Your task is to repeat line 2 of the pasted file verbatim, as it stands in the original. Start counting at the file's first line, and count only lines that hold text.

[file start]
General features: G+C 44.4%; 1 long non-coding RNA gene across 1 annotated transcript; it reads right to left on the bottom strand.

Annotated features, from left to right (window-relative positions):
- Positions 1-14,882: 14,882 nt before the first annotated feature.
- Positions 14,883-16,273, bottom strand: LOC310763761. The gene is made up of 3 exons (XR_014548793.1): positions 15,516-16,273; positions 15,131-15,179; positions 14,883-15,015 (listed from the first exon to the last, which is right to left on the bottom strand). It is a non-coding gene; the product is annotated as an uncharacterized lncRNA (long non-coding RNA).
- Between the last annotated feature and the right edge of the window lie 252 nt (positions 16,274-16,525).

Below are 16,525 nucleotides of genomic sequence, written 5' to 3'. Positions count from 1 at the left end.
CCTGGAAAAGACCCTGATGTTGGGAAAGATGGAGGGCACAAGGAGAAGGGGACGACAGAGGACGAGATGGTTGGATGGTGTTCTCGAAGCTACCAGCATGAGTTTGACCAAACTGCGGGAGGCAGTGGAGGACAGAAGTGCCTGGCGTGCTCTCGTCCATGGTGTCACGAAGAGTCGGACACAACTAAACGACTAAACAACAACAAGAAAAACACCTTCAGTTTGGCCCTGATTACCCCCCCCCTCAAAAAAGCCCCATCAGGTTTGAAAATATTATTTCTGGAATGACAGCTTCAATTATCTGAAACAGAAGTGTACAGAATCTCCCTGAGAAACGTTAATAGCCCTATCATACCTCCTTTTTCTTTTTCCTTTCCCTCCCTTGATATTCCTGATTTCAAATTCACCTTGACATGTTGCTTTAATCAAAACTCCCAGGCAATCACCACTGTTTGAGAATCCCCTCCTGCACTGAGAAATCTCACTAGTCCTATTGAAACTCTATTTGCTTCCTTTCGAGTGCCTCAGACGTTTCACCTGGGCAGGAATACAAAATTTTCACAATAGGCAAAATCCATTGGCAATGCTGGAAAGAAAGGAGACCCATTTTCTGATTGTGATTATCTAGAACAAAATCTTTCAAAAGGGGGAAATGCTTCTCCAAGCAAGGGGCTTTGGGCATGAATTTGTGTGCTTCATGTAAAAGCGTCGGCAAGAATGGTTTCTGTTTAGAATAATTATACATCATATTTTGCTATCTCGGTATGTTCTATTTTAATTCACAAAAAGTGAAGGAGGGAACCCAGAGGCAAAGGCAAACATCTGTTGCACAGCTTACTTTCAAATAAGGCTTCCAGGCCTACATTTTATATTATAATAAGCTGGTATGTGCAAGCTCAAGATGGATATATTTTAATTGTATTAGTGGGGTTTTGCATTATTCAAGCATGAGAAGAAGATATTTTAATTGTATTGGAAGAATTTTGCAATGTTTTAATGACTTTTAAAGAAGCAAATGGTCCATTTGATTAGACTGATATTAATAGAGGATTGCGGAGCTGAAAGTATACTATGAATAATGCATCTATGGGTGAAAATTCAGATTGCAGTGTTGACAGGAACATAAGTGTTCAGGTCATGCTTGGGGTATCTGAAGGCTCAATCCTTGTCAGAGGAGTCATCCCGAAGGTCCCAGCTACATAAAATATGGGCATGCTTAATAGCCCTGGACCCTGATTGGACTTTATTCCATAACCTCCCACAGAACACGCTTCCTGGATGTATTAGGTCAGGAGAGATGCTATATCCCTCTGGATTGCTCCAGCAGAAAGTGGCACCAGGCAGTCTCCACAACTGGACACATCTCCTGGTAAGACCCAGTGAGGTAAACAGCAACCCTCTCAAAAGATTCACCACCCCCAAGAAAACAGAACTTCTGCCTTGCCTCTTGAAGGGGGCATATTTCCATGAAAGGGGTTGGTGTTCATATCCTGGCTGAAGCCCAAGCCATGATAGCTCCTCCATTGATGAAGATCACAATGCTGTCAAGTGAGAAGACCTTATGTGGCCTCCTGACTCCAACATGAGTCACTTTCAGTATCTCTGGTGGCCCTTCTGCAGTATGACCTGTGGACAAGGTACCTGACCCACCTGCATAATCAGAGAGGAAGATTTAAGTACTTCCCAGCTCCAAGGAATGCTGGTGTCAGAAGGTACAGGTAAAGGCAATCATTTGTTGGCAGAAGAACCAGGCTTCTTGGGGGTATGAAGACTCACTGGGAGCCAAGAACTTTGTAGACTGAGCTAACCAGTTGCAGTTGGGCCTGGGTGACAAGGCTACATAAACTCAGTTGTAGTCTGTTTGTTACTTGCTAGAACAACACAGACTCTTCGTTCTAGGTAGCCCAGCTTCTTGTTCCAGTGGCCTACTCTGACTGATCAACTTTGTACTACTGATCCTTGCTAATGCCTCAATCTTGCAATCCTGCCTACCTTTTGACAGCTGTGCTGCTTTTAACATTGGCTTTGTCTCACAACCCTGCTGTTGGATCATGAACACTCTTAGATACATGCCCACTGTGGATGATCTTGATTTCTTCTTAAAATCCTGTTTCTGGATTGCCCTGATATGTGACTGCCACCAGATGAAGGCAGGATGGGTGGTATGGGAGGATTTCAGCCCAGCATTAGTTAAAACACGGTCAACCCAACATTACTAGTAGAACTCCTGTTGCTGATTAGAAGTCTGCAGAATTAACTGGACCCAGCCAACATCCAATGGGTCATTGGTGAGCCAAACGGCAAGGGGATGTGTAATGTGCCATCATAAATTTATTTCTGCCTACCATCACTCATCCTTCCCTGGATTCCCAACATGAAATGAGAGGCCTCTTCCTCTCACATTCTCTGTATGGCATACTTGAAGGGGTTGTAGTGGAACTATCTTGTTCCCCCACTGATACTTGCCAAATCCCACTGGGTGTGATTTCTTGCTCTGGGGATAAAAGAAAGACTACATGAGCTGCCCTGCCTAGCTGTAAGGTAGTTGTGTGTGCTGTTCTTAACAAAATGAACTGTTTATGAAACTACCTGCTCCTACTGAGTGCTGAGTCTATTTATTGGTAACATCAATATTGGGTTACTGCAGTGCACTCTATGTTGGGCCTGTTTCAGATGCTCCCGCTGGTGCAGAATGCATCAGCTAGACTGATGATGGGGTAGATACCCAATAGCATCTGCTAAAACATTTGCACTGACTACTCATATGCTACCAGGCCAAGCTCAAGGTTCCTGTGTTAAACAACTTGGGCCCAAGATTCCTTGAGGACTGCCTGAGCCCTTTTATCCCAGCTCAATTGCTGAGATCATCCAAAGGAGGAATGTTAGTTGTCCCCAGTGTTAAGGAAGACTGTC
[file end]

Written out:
Annotated features, from left to right (window-relative positions):